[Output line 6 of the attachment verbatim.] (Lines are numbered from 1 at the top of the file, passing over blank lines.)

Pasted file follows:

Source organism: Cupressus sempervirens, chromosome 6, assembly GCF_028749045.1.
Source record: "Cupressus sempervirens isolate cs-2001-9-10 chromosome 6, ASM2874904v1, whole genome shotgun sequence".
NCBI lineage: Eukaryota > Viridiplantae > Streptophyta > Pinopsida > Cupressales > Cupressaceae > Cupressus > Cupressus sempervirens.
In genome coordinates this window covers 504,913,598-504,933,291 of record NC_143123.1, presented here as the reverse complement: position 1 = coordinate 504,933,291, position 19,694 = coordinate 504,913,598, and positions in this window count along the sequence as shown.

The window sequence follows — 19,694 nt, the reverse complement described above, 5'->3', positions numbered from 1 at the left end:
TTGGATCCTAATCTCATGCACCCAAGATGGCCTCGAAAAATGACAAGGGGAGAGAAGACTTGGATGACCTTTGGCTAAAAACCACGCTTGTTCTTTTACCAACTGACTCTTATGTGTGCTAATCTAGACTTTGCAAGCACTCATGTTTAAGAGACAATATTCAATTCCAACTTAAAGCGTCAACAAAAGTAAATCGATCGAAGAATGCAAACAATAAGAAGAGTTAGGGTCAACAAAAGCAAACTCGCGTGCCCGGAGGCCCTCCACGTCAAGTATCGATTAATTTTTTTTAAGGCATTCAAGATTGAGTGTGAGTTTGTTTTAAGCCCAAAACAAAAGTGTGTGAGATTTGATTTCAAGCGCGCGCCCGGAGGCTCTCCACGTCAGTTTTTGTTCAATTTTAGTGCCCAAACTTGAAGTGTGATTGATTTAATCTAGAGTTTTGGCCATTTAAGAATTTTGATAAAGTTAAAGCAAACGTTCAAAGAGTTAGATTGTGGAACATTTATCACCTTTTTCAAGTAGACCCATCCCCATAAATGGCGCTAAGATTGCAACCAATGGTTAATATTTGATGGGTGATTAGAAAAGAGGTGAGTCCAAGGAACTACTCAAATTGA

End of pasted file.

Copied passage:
TTGGATCCTAATCTCATGCACCCAAGATGGCCTCGAAAAATGACAAGGGGAGAGAAGACTTGGATGACCTTTGGCTAAAAACCACGCTTGTTCTTTTACCAACTGACTCTTATGTGTGCTAATCTAGACTTTGCAAGCACTCATGTTTAAGAGACAATATTCAATTCCAACTTAAAGCGTCAACAAAAGTAAATCGATCGAAGAATGCAAACAATAAGAAGAGTTAGGGTCAACAAAAGCAAACTCGCGTGCCCGGAGGCCCTCCACGTCAAGTATCGATTAATTTTTTTTAAGGCATTCAAGATTGAGTGTGAGTTTGTTTTAAGCCCAAAACAAAAGTGTGTGAGATTTGATTTCAAGCGCGCGCCCGGAGGCTCTCCACGTCAGTTTTTGTTCAATTTTAGTGCCCAAACTTGAAGTGTGATTGATTTAATCTAGAGTTTTGGCCATTTAAGAATTTTGATAAAGTTAAAGCAAACGTTCAAAGAGTTAGATTGTGGAACATTTATCACCTTTTTCAAGTAGACCCATCCCCATAAATGGCGCTAAGATTGCAACCAATGGTTAATATTTGATGGGTGATTAGAAAAGAGGTGAGTCCAAGGAACTACTCAAATTGA